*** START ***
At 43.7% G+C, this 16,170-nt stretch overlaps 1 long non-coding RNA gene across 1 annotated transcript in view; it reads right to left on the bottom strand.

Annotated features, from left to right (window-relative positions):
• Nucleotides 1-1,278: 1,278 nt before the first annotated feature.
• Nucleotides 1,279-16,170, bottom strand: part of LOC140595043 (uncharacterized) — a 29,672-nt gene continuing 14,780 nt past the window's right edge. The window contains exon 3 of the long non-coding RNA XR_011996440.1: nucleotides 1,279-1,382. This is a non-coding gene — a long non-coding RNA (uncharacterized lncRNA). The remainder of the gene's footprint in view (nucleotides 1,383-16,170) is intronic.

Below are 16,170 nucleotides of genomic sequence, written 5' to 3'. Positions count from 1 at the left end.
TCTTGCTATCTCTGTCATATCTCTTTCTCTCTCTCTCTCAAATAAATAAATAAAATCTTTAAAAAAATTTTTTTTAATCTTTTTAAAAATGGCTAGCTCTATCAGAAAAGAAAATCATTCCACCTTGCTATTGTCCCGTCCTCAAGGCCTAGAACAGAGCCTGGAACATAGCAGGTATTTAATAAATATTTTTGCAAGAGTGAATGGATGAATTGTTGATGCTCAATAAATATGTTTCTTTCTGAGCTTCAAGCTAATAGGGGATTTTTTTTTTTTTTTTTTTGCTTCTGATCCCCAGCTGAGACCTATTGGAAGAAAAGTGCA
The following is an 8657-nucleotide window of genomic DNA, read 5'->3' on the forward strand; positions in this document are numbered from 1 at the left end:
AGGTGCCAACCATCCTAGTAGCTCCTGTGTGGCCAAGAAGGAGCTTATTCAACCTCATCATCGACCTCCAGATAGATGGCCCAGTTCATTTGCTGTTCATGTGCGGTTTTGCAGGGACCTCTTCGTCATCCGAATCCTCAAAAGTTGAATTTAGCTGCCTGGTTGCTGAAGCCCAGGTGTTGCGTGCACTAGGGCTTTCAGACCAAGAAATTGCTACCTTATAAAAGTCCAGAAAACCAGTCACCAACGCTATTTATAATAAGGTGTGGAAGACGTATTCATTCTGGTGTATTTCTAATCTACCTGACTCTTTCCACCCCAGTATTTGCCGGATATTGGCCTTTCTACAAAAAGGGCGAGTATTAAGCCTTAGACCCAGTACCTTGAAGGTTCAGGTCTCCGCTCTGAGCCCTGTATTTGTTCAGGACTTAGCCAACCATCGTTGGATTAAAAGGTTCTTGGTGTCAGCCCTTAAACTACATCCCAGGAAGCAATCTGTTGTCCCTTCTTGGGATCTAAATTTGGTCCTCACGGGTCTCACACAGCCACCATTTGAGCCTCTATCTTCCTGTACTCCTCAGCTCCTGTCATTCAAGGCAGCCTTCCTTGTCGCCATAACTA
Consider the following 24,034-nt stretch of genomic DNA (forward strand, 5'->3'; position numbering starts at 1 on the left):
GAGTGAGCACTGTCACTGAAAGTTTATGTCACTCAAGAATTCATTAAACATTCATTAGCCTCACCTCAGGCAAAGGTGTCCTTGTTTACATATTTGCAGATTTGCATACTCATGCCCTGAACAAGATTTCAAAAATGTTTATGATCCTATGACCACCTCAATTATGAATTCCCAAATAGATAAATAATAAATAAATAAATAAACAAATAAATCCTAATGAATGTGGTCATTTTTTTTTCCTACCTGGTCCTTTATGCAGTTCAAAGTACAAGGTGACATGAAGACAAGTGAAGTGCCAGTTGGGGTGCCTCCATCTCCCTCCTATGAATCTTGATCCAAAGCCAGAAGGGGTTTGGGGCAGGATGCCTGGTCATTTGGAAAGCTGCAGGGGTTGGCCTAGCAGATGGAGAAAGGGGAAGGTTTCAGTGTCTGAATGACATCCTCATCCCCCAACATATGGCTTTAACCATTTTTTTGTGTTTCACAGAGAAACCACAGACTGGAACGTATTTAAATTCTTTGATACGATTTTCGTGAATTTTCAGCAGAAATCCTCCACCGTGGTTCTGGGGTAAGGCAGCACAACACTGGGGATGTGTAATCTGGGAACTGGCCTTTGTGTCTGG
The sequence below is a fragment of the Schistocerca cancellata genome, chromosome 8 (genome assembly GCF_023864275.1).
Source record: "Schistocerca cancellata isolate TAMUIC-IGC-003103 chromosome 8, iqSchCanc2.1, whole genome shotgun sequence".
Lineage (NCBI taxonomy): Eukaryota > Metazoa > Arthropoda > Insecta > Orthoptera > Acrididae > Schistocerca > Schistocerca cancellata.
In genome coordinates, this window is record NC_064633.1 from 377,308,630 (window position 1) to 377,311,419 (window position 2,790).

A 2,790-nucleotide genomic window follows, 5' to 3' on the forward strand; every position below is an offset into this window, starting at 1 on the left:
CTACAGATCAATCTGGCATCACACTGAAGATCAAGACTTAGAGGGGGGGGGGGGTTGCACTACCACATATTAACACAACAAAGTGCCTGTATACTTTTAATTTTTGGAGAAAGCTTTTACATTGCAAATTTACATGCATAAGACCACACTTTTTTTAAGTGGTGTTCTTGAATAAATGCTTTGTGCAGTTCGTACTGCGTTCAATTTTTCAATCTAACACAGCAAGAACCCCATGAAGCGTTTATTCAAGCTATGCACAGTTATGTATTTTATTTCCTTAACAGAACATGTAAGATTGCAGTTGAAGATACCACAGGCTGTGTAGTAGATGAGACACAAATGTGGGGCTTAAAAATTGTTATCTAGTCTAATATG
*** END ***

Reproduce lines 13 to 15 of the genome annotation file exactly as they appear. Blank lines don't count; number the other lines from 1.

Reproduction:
Lineage (NCBI taxonomy): Eukaryota > Metazoa > Arthropoda > Insecta > Orthoptera > Acrididae > Schistocerca > Schistocerca cancellata.
In genome coordinates, this window is record NC_064633.1 from 377,308,630 (window position 1) to 377,311,419 (window position 2,790).

A 2,790-nucleotide genomic window follows, 5' to 3' on the forward strand; every position below is an offset into this window, starting at 1 on the left: